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Aurora's first young beams to earth were pouring
as from Tithonus' saffron bed she sprang;
while from her battlements the wakeful Queen
watched the sky brighten, saw the mated sails
push forth to sea, till all her port and strand
held not an oar or keel. Thrice and four times
she smote her lovely breast with wrathful hand,
and tore her golden hair. “Great Jove,” she cries,
“Shall that departing fugitive make mock
of me, a queen? Will not my men-at-arms
draw sword, give chase, from all my city thronging?
Down from the docks, my ships! Out, out! Begone!
Take fire and sword! Bend to your oars, ye slaves!
What have I said? Where am I? What mad thoughts
delude this ruined mind? Woe unto thee,
thou wretched Dido, now thy impious deeds
strike back upon thee. Wherefore struck they not,
as was most fit, when thou didst fling away
thy sceptre from thy hand? O Iying oaths!
O faith forsworn! of him who brings, they boast,
his father's gods along, and bowed his back
to lift an age-worn sire! Why dared I not
seize on him, rend his body limb from limb,
and hurl him piecemeal on the rolling sea?
Or put his troop of followers to the sword,
ascanius too, and set his flesh before
that father for a feast? Such fearful war
had been of doubtful issue. Be it so!
What fears a woman dying? Would I had
attacked their camp with torches, kindled flame
from ship to ship, until that son and sire,
with that whole tribe, were unto ashes burned
in one huge holocaust—myself its crown!
Great orb of light whose holy beam surveys
all earthly deeds! Great Juno, patroness
of conjugal distress, who knowest all!
Pale Hecate, whose name the witches cry
at midnight crossways! O avenging furies!
O gods that guard Queen Dido's dying breath!
Give ear, and to my guiltless misery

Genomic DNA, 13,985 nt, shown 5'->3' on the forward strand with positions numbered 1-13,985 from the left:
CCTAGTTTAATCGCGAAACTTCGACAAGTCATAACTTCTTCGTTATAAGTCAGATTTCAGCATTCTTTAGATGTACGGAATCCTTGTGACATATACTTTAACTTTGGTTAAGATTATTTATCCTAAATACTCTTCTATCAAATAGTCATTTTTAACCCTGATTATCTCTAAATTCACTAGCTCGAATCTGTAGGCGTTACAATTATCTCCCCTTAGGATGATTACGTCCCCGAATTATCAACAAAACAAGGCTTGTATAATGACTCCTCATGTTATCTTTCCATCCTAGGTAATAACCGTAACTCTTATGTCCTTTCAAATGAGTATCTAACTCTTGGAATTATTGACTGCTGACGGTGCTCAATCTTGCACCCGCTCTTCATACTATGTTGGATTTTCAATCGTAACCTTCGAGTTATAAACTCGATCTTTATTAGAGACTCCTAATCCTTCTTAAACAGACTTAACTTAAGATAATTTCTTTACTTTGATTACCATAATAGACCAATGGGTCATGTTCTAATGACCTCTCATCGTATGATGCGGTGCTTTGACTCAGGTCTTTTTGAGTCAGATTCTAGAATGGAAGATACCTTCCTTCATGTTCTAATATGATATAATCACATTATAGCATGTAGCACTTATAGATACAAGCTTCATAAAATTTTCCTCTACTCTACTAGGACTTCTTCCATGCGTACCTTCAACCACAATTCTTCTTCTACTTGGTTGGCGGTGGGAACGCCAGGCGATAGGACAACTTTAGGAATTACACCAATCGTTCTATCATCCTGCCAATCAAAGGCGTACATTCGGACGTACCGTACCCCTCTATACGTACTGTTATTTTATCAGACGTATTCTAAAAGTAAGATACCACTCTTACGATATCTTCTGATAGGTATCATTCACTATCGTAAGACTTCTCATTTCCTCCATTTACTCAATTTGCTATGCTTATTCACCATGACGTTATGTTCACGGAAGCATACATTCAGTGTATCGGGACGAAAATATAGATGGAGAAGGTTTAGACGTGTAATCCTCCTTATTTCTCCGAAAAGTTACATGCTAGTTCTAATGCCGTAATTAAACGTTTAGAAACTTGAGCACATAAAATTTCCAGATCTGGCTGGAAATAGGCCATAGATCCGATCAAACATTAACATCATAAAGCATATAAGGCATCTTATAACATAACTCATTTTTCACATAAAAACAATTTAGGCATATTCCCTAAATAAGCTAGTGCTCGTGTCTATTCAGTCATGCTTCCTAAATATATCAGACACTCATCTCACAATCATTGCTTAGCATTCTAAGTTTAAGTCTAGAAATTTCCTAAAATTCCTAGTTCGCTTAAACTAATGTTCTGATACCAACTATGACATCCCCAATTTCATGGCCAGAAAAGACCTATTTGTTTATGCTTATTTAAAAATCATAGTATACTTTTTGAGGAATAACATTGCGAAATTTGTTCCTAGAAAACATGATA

extend your power. Hear me what I pray!
If it be fated that yon creature curst
drift to the shore and happy haven find,
if Father Iove's irrevocable word
such goal decree—there may he be assailed
by peoples fierce and bold. A banished man,
from his Iulus' kisses sundered far,
may his own eyes see miserably slain
his kin and kind, and sue for alien arms.
nor when he basely bows him to receive
terms of unequal peace, shall he be blest
with sceptre or with life; but perish there
before his time, and lie without a grave
upon the barren sand. For this I pray.
This dying word is flowing from my heart
with my spilt blood. And—O ye Tyrians! I
sting with your hatred all his seed and tribe
forevermore. This is the offering
my ashes ask. Betwixt our nations twain,
No Iove! No truce or amity! Arise,
Out of my dust, unknown Avenger, rise!
To harry and lay waste with sword and flame
those Dardan settlers, and to vex them sore,
to-day, to-morrow, and as long as power
is thine to use! My dying curse arrays
shore against shore and the opposing seas
in shock of arms with arms. May living foes
pass down from sire to son insatiate war!”

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load focus Notes (Georgius Thilo, 1881)
load focus Notes (John Conington, 1876)
load focus English (John Dryden)
load focus Latin (J. B. Greenough, 1900)
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